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A Freudian slip: Interview with Jeffrey Masson


In 1980 as Project Director of the Sigmund Freud Archives, Dr Jeffrey Masson uncovered documents that led him to believe Freud made a mistake when he stopped believing that the source of much human misery lay in sexual abuse. His view was so controversial among his peers that he was fired from the archives and his membership of the International Psycho-Analytical Association revoked. In this video interview with Katrina Fox, the bestselling author of 29 books on human and animal psychology discusses the costs of whistleblowing, the psychological disorders of corporations and why transparency is vital to an organisation’s health.





  Key Points:


  • The term ‘ethical’ involves how we behave towards other people, other species, the people that are closer to us, the people who are further removed from us and how we behave towards the natural world around us, including plants, trees and the earth.


  • An ethical leader would be at the forefront of the knowledge around the above and knows it is their duty to disseminate this knowledge to the people working for them.


  • Ethical leaders have an obligation, if they discover something wrong, to blow the whistle or help others to do so.


  • It is important to find support when you speak out. We are herd animals; we are sociable beings and we do not thrive on our own – we need other human beings around. So when you step out, it makes it incredibly difficult because we evolve to seek other people like us and to be protected by the group. When the whole group turns against you, it is very hard. You have to be absolutely certain.


  • The animal agriculture industries do not want you to know how the hens who lay eggs are treated, or the pigs. Pigs are like dogs: They wag their tail when they see you, they are very emotional. Killing a pig is like killing a child: You hear them scream. When they kill baby pigs, the pigs are calling the adults to help them. And you just think: ‘How could anybody just bring themselves to do this act of violence on this animal who has a rich and complex emotional life, who has friendship, who loves their young, who is like us, who does not harm any other animal? It makes no sense to do that.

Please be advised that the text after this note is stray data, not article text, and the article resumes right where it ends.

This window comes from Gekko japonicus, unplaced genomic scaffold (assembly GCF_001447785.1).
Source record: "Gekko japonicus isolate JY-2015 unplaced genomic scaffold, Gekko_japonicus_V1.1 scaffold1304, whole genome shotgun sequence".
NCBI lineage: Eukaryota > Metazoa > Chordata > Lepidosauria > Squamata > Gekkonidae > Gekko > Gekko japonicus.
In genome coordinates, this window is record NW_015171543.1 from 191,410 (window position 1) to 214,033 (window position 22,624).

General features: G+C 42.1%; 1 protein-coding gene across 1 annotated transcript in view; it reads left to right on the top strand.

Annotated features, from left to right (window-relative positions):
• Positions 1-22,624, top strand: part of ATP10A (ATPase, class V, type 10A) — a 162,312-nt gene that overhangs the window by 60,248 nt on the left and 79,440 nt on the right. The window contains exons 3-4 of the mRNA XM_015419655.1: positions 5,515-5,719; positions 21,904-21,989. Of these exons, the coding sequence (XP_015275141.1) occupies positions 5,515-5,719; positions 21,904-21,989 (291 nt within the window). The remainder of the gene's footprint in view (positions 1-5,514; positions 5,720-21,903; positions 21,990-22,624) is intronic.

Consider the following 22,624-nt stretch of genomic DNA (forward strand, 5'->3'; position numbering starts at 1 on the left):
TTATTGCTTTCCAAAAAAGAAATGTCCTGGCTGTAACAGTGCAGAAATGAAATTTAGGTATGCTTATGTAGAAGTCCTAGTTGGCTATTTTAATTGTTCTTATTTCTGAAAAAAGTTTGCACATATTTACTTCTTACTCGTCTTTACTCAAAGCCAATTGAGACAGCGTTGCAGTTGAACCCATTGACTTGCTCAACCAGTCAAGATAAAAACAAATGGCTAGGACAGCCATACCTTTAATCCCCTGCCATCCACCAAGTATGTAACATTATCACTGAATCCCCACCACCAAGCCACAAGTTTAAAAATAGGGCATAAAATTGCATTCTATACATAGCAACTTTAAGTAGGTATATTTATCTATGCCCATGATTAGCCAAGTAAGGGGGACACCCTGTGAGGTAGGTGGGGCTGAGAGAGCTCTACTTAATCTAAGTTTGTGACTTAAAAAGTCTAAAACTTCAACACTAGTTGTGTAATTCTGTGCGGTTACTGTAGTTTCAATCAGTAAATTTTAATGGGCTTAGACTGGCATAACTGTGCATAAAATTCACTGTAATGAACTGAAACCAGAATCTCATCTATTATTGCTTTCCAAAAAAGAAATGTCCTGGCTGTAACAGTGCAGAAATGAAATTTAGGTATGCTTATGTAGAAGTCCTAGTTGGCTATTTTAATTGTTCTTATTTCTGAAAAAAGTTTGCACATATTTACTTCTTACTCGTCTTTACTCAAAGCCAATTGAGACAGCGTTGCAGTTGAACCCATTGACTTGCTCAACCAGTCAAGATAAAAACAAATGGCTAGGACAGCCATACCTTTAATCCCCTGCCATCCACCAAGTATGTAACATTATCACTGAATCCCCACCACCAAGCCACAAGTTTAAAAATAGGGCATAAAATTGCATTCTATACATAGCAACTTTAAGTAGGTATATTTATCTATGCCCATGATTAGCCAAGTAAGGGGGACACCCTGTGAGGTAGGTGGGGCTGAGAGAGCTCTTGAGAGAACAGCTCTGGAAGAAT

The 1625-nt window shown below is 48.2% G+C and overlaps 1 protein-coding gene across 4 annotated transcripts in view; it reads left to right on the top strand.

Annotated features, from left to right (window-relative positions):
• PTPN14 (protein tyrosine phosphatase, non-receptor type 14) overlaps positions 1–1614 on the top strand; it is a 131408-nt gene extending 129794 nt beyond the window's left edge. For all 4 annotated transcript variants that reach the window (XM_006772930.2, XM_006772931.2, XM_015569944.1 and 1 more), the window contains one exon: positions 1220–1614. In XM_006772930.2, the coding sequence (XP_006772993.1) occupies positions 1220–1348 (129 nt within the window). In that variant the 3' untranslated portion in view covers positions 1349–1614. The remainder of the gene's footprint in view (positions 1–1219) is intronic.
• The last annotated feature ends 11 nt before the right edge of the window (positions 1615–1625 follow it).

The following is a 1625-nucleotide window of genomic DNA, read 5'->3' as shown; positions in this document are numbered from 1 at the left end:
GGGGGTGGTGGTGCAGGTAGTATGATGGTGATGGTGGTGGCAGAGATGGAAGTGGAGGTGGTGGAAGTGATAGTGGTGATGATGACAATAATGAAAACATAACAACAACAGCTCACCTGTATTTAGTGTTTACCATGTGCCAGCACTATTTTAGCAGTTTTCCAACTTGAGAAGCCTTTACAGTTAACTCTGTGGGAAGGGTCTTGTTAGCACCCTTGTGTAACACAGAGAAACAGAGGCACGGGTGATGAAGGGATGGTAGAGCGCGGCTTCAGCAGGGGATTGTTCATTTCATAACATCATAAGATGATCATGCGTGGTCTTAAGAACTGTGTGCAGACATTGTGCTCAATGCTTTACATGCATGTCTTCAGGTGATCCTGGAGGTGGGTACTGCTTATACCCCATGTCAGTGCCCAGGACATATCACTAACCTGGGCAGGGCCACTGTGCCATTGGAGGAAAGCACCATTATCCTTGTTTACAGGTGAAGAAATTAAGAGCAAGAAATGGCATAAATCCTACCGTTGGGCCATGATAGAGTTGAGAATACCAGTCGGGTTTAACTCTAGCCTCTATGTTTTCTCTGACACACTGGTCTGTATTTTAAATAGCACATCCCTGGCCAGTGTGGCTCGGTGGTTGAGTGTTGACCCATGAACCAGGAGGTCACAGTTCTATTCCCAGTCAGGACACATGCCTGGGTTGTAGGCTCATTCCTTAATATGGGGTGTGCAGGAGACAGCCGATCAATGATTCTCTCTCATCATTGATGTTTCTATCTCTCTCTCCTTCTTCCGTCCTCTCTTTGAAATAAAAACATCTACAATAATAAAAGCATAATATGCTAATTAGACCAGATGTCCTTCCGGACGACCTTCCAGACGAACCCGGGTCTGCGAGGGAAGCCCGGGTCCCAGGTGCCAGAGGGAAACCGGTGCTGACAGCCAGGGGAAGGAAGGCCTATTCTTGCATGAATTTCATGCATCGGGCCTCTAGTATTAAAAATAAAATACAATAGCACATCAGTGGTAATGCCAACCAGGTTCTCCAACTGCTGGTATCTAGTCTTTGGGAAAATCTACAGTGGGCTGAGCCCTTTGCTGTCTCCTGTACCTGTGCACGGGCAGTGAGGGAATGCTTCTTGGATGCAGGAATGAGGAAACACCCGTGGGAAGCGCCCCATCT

• At a corporate and societal level, we need to work on our ‘shadow’ side. We need to stop and think, ‘What am I doing?’


  • Corporations such as Google and others in Silicon Valley now have a vegan cafeteria. They feel it is better. So these major corporations have caught on to the fact that it is healthier for their employees to eat vegan food. They also encourage them to bring their dogs to work because they are better workers when their dogs are there. This is the best way to get change. At Stanford university one quarter of the student body is vegetarian and that is because there is a culture of that in the area. It is much easier to create this culture when a major corporation implements it.


  • From a psychoanalytic perspective, in the corporate world there is a lot of what Freud defined as a defence mechanism at work. There is a lot of denial and along with that goes repression and that is not seeing what you do not want to see and then claiming that it is not important anyway.


  • Many in the corporate world tend to do the above because they feel that it is in their interest and the minute that they stop doing that, they realise that it is not actually in their interest and instead having a fully informed corporate workplace is the best thing because that is where you are going to get innovation. If you just want staff to do the same old thing, then it might make sense but if you want them to be thinking for themselves, you want to encourage them to be taking these steps that are on the cutting edge and that is where there is some hope.


  • A perfect corporation is one that says it wants total transparency. That means if an employee thinks their manager is doing something wrong, they need to make sure that everybody learns about it and it is discussed. That sort of corporation would survive, just as a good psychologist would expect the patient to eventually be able to recognise areas in which they are making bad decisions because they are repressing or denying or even worse, projecting. If we can turn corporations around, it would be an immense benefit to them.


Jeffrey Masson is a writer based in New Zealand. He has a PhD in Sanskrit from Harvard University and was Professor of Sanskrit at the University of Toronto before training as a psychoanalyst between 1971 to 1979.

After being maligned by the profession because of his controversial views about Sigmund Freud, he devoted his time to studying the emotional lives of animals. His nine bestselling books on this topic include The Pig Who Sang to the Moon: The Emotional World of Farm Animals and When Elephants Weep. His book Dogs Never Lie About Love has sold over one million copies worldwide.

His latest book Beasts: What Animals Can Teach Us About the Origins of Good and Evil is due out March 2014.

This interview also appears in issue 4 of The Animal Effect ethical leadership magazine.

For more information on Jeffrey Masson visit his website.



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